iPhone versus Galaxy. iOS versus Android. Smartphone preference can be a bit like religion for some people — you believe what you want to believe, you like what you like, and no one can tell you different. However, here's something to keep in mind if you're thinking of buying a new smartphone: iPhones retain significantly more trade-in and resale value than those Galaxys, according to statistics compiled by NextWorth Solutions, a company that buys and sells used smartphones.
NextWorth typically sees the highest number of smartphone sales every two "generations," according to Jeff Trachsel, the company's CMO. Looking at thousands of transactions, Trachsel determined that Apple's iPhone 5, which cost $650 for an unsubsidized, 16GB version 29 months ago, is now worth $127. A Samsung Galaxy S4, which cost $700 when it launched 22 months ago, is worth just $70 on NextWorth today. That's not anomalous. "It varies by model, but there's always been a gap between the two," Trachsel says.
Looked at another way, the iPhone 5 kept 20 percent of its value, compared to 10 percent for the Galaxy S4. That figure actually understates the gap between the two, according to Trachsel, because the Galaxy S4 is a newer phone.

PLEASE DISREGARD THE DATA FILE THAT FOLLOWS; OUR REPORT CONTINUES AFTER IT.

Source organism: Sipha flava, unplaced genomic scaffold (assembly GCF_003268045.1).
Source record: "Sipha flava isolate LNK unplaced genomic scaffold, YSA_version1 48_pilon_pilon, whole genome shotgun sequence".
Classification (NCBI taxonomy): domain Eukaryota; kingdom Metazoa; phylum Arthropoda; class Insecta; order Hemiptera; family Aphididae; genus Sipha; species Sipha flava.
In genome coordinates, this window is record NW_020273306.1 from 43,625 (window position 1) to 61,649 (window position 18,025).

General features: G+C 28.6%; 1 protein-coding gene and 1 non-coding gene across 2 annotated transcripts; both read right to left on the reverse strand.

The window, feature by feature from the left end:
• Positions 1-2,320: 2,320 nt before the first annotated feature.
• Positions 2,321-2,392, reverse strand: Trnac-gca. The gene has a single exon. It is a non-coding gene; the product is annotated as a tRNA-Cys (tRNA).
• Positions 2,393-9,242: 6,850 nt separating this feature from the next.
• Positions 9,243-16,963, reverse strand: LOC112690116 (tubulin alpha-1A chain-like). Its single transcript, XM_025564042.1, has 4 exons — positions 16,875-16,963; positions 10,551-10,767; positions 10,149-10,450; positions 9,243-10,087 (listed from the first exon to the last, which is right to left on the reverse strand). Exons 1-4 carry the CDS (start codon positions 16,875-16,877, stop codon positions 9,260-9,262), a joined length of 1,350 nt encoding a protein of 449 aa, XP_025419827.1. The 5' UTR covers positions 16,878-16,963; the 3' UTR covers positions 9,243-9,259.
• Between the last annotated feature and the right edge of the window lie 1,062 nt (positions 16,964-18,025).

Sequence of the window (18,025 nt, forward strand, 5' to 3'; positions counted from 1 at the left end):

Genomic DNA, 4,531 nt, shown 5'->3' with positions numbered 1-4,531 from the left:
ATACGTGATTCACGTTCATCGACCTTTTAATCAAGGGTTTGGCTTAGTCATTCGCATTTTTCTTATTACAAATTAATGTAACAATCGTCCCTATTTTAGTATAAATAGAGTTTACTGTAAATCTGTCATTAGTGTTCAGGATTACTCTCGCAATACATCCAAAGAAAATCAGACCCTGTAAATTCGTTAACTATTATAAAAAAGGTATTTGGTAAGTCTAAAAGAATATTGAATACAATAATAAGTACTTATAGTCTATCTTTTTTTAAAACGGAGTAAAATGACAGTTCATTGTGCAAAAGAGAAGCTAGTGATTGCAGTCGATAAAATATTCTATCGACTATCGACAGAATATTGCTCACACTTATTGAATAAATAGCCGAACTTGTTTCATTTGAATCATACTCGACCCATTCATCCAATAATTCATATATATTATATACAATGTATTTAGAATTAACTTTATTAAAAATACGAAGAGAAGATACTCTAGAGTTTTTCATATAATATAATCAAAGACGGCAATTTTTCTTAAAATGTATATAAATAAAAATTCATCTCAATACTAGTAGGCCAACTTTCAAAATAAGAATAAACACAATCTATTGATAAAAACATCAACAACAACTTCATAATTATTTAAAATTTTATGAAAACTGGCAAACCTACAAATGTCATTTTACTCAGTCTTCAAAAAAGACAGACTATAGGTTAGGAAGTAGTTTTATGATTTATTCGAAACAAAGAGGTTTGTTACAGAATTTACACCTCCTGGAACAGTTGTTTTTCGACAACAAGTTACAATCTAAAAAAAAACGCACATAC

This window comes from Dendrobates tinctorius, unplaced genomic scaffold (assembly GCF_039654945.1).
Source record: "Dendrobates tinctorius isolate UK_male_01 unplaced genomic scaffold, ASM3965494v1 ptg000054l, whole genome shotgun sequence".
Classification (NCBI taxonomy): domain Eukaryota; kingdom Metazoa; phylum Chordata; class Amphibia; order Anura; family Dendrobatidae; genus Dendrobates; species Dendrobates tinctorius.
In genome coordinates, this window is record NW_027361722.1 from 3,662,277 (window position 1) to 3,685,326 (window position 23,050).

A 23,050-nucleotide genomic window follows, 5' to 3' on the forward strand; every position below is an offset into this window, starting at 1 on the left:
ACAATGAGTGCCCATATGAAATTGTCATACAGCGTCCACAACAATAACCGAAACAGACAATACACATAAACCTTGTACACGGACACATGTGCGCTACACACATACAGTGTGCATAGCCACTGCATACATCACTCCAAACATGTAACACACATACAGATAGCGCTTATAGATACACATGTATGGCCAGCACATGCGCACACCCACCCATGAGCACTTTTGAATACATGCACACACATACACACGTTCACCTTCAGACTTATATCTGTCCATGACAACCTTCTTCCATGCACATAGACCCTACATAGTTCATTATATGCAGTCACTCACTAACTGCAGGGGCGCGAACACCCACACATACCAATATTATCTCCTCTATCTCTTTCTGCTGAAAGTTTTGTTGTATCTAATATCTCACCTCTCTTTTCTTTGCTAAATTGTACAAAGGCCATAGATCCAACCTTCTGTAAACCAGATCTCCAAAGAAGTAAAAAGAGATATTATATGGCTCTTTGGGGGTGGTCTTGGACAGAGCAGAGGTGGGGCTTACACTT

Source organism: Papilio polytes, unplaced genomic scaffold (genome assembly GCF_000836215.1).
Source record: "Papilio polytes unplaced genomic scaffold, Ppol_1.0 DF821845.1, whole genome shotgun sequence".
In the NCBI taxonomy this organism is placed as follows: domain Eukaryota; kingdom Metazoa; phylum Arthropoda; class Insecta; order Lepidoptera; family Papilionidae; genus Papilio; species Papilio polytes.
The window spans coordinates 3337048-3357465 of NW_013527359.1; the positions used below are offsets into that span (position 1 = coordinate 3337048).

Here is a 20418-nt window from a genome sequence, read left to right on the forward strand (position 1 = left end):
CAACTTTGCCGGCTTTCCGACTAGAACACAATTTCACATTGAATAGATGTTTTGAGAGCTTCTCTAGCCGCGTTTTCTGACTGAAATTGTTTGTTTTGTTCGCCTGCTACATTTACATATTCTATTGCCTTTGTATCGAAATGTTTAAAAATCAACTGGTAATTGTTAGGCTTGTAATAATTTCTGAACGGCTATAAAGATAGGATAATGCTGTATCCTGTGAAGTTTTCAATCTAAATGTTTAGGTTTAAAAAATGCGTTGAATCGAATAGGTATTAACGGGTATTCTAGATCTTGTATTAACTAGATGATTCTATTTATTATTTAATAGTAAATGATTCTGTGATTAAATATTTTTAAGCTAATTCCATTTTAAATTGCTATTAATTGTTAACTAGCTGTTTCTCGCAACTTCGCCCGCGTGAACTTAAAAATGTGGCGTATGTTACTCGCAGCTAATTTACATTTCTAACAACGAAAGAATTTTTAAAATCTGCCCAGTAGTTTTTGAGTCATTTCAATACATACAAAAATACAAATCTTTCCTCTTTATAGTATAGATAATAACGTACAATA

Even when you compare the iPhone 5s, which is a single generation behind Apple's current iPhone 6, to the Galaxy S5, Samsung's latest, the Apple phone still holds more value: 31 percent versus 27 percent, respectively, according to NextWorth.
It's hard to say exactly why the iPhone holds more value than the Galaxy. Although Apple is rapidly closing the gap, Samsung is still the leading smartphone vendor in the world. As for other types of smartphones, such as BlackBerrys and Windows Phones, there's simply no comparison when it comes to retaining value, says Trachsel.
Where is the best place to sell a used smartphone? In addition to NextWorth, there are a number of online trade-in sites, including Gazelle.com and BuyMyTronics. Retailers such as Best Buy will also buy used phones, as will wireless carriers. Or you can head over to eBay.
Payment amounts vary from outlet to outlet, so it's smart to shop around. Obviously a phone in good condition will earn more cash back, but even if your phone is rather battered it may still be worth something.
Trachsel also offers this advice: Before you upgrade to a new phone, consider the trade-in value of your current device. Some carriers that sell you phones on installment plans will let you upgrade when you've paid off 75 percent or so of the total cost. Howver, if you choose this option, you lose the opportunity to recoup some of the original cost by selling it. If you can wait to upgrade and then sell your old phone, you'll likely come out ahead.